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Non-profit organisations
Ngā rōpū moni kore hua

News and updates

On this webpage you will find information to help keep you up-to-date with new tax matters that could affect your non-profit charity, club, society or association.

Simplifying tax - claiming donation tax credits

(published 1 August 2017)

The government discussion document "Making tax simpler: Better administration of Individuals' income tax" was released on 19 June 2017 with a closing date for submissions on 28 July 2017.

Go to Making Tax Simpler: Better Administration of Individuals' income tax
PDF | 328kb | 47 pages

The Government sought feedback on whether donations tax credits should be partially reincorporated into the income tax process. Government also proposes that individuals can either:

  • fill in a separate Tax credit claim form (IR526), or
  • scan or photograph, and upload copies of their receipts directly into myIR Secure Online Services either during the year or at the end of the year. This information would then be available for determining an individual's tax position.

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The interpretation of "wholly or mainly" for the purposes of the donee organisation test

(published 1 August 2017)

We expect to consult on a new draft item later this year on the meaning of "wholly or mainly" for the purposes of the donee organisation test in s LD 3(2)(a).

You can receive email notifications when draft public items are available for comment. Contact Public Consultation to be placed on a distribution list.

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The meaning of "gift" for state and integrated schools

(published 1 August 2017)

We have started working on the meaning of "gift" for state and integrated schools. This item will build on QB 16/05: Income tax - donee organisations and gifts published in 2016. We plan to consult with the sector.

You can receive email notifications when draft public items are available for comment. Contact Public Consultation to be placed on a distribution list.

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Proposed changes to the tax rules when a charity deregisters

(published 1 August 2017)

The Taxation (Annual Rates for 2017-18, Employment and Investment Income, and Remedial Matters) Bill, introduced in April 2017, contains proposed changes to the tax rules when a charity deregisters. The proposed changes will extend the existing deregistration tax rules to all entities that derive exempt income under section CW 42 of the Income Tax Act (previously the rules just applied to registered charities). The proposed changes will also clarify that there will be no tax liability if assets are disposed of or transferred to another person for charitable purposes or in accordance with the entity's rules within 1 year of the deregistration.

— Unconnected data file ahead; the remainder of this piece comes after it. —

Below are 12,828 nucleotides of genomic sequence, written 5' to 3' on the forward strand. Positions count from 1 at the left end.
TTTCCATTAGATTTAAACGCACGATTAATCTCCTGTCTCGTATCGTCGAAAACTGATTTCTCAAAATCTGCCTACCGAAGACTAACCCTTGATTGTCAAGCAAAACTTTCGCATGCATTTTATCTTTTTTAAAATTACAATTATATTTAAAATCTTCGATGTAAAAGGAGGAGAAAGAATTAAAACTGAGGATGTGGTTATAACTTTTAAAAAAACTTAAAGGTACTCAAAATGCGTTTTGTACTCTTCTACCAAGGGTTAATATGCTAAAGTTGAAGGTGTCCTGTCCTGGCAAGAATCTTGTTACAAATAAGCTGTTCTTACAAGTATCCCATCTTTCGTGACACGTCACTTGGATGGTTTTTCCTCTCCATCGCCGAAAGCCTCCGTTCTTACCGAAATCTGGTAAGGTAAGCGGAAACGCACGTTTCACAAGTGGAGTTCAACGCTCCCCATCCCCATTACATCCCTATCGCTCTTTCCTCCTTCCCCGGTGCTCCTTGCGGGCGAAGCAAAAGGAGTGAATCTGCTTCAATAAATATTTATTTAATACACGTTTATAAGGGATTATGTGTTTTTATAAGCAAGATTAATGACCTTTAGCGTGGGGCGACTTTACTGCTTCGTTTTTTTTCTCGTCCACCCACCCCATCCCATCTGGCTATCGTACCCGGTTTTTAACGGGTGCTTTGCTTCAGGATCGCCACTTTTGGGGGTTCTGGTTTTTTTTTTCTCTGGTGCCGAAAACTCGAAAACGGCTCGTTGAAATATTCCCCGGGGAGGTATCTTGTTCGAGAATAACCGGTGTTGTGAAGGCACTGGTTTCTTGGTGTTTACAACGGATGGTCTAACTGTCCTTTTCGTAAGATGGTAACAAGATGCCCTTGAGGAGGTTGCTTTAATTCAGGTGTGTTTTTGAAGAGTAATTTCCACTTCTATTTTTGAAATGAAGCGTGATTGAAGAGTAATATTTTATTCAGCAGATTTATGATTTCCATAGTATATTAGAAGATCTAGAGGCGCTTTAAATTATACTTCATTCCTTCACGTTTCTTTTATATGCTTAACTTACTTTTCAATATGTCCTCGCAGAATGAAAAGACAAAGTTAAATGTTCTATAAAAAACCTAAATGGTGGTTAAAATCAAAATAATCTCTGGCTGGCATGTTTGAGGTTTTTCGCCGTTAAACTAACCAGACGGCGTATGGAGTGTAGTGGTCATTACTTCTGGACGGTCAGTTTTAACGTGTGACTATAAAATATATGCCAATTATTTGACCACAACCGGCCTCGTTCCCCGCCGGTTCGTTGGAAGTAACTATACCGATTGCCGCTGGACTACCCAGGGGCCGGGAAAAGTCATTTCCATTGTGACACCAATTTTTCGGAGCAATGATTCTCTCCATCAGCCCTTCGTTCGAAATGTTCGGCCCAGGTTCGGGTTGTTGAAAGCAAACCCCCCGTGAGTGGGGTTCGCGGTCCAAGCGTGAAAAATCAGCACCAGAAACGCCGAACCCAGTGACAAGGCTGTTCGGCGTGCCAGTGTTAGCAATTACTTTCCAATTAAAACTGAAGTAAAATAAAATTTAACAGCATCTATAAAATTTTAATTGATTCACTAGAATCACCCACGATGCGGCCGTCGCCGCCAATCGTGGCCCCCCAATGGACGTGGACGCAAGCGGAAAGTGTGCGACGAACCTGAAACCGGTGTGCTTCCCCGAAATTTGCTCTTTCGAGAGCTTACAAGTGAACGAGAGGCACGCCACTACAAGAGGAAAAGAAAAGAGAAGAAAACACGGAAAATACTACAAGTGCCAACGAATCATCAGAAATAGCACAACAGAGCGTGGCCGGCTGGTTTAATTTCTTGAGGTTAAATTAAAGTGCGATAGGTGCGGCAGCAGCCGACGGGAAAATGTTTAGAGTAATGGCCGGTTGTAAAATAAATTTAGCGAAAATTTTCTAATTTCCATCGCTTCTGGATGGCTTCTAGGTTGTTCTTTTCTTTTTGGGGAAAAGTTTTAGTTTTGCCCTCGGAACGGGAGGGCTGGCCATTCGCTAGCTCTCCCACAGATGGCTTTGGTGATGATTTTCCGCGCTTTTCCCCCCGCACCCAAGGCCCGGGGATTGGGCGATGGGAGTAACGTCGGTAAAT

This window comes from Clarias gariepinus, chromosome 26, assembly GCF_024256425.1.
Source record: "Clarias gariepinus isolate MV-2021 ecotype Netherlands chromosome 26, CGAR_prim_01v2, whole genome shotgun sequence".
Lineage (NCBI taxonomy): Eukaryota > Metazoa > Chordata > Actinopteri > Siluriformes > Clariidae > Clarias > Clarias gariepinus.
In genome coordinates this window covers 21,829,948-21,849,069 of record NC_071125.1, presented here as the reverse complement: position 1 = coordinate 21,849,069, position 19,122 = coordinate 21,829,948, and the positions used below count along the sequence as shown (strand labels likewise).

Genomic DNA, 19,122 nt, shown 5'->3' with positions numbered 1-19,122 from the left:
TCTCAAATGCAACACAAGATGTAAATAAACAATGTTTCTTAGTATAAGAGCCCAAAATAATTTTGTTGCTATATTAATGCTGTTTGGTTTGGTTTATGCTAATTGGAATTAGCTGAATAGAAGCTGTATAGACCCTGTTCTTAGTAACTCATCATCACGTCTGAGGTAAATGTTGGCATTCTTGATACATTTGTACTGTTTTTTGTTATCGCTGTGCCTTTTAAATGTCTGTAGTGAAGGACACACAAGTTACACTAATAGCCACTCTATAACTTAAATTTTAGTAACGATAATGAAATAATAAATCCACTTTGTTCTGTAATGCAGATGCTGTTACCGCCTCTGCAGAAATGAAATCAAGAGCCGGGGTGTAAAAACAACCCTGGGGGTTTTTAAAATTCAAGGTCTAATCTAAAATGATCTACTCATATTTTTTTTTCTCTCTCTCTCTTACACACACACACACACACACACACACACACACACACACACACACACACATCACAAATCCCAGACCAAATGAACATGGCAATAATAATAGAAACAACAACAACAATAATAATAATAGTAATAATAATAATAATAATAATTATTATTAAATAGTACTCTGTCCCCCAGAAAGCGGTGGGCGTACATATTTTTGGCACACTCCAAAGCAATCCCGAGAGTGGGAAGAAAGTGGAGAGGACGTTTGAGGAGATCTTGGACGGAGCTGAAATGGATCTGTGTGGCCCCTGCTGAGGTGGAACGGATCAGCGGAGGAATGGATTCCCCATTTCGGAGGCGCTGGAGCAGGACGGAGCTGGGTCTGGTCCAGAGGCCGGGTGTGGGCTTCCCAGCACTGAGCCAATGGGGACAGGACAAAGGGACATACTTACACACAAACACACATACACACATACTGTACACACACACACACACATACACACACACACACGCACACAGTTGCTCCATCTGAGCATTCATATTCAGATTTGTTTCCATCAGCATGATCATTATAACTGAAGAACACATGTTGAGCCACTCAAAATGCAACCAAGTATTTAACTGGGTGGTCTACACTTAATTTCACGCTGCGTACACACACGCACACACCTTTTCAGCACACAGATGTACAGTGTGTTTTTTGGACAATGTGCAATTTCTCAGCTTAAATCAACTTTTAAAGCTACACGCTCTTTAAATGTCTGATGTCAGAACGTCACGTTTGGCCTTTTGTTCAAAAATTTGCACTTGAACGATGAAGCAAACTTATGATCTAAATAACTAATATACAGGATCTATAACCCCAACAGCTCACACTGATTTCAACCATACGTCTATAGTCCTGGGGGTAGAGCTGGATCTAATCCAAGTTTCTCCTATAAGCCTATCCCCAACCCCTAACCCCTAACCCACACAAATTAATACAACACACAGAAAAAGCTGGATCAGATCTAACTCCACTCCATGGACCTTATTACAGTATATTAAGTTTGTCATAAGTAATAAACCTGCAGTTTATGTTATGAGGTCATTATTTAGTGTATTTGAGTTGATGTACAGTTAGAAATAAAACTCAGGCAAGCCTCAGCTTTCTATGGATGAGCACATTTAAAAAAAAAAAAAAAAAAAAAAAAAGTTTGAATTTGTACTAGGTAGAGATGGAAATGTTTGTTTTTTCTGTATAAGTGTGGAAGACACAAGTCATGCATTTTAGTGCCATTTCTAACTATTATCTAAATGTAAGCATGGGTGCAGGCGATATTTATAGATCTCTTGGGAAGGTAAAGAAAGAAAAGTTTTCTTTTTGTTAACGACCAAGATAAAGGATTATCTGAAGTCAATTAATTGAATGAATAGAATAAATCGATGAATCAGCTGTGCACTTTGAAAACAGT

You can find out more about the bill's progress on our Tax Policy website.

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Changes when volunteers are paid honoraria

(published 1 August 2017)

Many not-for-profits make payments to their volunteers. Those payments may be to reimburse volunteers for costs incurred while volunteering, or as payment for services that is at less than the market rate. A reimbursement payment is generally exempt from income tax, whereas a payment for services that is at less than the market rate is generally honoraria and subject to withholding tax.

Find out more about employer responsibilities

Find out about the different tax treatment between reimbursements and honoraria

Up to 31 March 2017 the rate of withholding tax on honoraria payments was 33%.

From 1 April 2017 volunteers can elect their own withholding rate by using our new form Tax rate notification for contractors (IR330C). The minimum rate they can elect is now 10%. Volunteers will still be required to file an IR3 income tax return.

Find out more about the change to withholding tax rates

Changes for not-for-profits that are financial institutions and have foreign account holders

(published 3 August 2017)

From 1 July 2017, new due diligence and reporting obligations apply to New Zealand financial institutions, including some not-for-profit organisations (NFPs).

If you are a NFP you may be impacted by the Common Reporting Standard (CRS).  The CRS is the single global standard for the collection, reporting and exchange of financial account information on foreign tax residents on an annual basis. The CRS has similarities to reporting requirements under the US Foreign Account Tax Compliance Act (FATCA). However not-for-profits are generally exempt from FATCA whereas they are not exempt from the CRS.

The CRS requires financial institutions to collect and report financial account information on foreign tax residents (Reportable Accounts). Under the CRS some NFPs will be financial institutions and may have obligations to report to us. NFPs could be financial institutions by either having managed investments or by conducting an investment business.

Even if your NFP is not a financial institution it may be asked by other entities for self-certification. Self-certification will require a financial institution to ask all new (and some existing) financial account holders a series of questions about their residence and entity status for tax purposes. Where a self-certification shows that an account holder is from a foreign jurisdiction, the financial account will have to be reported to us.

You can find a flowchart "CRS - Is the Trust a reporting NZFI" to help you understand whether you are a financial institution on our Important AEOI and CRS documents page.

Find out more about the Common Reporting Standard